Wednesday, June 3, 2009

Navajo Ply, certainly not on the Fly.

After watching Cathy navajo ply on her spindle, I was tempted to try the "non fly" method on my spinning wheel. (Navajo plying a yarn allows you to turn a single strand into a 3-ply yarn.)

I started by picking out the roving below -- kettle dyed Jacob Humbug roving by Shunklies Jacob sheep are rugged, beautiful two or three toned animals that often have 4 horns. Their fleece is rough and tumble as well. It's not soft and plushy like merino, but certainly seems to be hard-wearing stuff. This particular roving has been dyed to create a perfect ombre from color A to B to C, then C to B to A. I really didn't want to disturb the way the color was dyed, so I went ahead and spun a single ply, then used the navajo method to create a 3-ply yarn. The final yarn was wound into a ball, and it certainly reminds me of a ball of Noro's Kureyon or Twisted Fiber Art's Dutchess once wound. This was spun around the time that my niddy noddy broke (it was used-- not that nice to begin with, and the wood split where a screw was holding it together), so I have no idea what the yardage is. I'm guessing that it's around 110 yards, and it's a worsted to aran weight yarn.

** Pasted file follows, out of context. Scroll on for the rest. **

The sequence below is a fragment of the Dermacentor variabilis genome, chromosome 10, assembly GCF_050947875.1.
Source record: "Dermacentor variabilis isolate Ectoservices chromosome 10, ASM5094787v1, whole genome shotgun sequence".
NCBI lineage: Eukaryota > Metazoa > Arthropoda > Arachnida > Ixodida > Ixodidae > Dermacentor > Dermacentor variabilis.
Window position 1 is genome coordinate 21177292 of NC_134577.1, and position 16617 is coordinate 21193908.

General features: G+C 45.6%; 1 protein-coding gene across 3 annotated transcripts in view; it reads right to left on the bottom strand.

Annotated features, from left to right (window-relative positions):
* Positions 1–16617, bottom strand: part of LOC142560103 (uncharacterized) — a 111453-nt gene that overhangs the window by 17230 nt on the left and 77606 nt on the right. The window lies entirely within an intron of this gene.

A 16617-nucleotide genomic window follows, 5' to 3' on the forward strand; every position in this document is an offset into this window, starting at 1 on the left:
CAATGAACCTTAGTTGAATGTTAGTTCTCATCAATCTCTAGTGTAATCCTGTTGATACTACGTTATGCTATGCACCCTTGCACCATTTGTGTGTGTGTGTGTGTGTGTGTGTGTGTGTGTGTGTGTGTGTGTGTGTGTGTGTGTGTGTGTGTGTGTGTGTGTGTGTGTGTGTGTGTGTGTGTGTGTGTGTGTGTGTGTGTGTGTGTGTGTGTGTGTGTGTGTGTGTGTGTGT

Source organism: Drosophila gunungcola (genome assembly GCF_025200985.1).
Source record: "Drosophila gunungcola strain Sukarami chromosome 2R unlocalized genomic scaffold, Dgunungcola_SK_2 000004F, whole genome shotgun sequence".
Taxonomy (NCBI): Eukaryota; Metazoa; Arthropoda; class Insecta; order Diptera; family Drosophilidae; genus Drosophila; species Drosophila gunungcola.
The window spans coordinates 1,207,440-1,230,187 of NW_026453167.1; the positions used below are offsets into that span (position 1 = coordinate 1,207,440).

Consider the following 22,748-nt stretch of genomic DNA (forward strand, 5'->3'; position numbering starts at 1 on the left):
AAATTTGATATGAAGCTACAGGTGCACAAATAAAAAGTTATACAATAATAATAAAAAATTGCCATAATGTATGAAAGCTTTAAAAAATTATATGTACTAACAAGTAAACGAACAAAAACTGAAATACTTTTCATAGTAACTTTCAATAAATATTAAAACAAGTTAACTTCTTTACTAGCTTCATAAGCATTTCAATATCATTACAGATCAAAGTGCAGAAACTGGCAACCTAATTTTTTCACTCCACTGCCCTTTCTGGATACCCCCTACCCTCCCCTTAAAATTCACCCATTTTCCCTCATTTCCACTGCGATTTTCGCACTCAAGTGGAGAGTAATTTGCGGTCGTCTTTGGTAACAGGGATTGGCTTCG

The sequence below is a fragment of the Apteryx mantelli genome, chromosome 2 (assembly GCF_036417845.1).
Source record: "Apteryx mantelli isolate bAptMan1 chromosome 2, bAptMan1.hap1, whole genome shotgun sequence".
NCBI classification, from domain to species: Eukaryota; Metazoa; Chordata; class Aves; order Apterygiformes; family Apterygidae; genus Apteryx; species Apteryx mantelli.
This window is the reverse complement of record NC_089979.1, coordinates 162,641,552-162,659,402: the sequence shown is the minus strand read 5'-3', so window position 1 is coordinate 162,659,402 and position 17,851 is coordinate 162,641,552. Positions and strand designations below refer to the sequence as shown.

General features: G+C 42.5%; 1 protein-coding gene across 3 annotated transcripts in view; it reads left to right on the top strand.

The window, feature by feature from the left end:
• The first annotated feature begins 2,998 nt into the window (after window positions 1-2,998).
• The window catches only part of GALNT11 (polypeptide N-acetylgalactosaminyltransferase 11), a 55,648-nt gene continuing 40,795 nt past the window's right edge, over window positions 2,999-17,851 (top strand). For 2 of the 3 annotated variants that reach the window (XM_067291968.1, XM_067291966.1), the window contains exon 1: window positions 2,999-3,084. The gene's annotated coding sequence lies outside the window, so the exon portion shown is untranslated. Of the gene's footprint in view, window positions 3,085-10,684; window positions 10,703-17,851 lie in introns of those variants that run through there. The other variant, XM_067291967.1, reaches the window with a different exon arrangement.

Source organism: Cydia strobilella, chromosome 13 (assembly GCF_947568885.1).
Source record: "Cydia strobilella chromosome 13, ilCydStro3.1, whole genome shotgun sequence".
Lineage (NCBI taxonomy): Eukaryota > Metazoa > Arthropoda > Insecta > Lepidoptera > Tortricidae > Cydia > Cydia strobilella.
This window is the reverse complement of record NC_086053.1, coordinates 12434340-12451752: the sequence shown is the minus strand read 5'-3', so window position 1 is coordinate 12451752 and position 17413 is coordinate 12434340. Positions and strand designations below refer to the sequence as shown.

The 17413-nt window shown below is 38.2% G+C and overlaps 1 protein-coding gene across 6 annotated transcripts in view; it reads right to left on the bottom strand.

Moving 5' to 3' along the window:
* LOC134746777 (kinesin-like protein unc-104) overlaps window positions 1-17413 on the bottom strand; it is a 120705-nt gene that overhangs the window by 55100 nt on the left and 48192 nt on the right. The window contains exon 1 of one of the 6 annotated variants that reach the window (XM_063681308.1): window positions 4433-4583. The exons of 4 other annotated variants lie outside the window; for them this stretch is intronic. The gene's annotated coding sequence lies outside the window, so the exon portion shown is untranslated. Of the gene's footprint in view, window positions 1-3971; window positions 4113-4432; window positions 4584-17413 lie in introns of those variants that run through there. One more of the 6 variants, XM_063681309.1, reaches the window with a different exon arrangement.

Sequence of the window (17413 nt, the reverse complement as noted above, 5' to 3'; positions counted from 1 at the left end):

With it's rugged-ness I'm not sure I'd like to wear a hat from this yarn unless it was lined with something lush. An alpaca, angora, or cashmere/merino blend would be great!
You might remember the roving below from March. It's Bluefaced Leicester superwash (BFL- "the poorman's cashmere") inspired by spring flowers, even though I dyed it the previous fall. I don't know why, but I created seriously long repeats! Whenever you dye superwash roving, it has to be braided first (or set in a crochet chain). If you don't do this, the fiber can (and often will) detach from it's neighbors, and you won't have roving anymore!

Here's another look at the seriously loooooong repeats when the yarn was just a single:
The resulting yarn is fantastically soft, and is a dk weight of unknown yardage. I think this yarn is destined to become a pair of mittens! I think there might be enough for another small project, too. Perhaps I should set a goal to knit with my handspun!


Deenz said...

I am in serious love with that Shunklies colorway. I need to get some spinning on soon!

*pops over to etsy*

Cathy-Cate said...

Yes, the Jacob is rather, um, sturdy, but it looks SO lovely! A double-layer hat sounds like just the thing: provisional cast-on and there you go. Extremely warm, but you know January in St. Paul....

The second experiment in Navajo-plying is looking awesome too: your own dyeing?, how fun!

Yes, some knitting does seem like it needs to be happening (which of course it is, but some non-sock knitting, too!) Tell you what, I'll knit you a hat from the Shunklies if you want....I have some local alpaca; some local alpaca/angora (though that's white, but SO soft); some Cashsoft Aran too, I think. Any of those would be snuggly next to the skin.

twinsetellen said...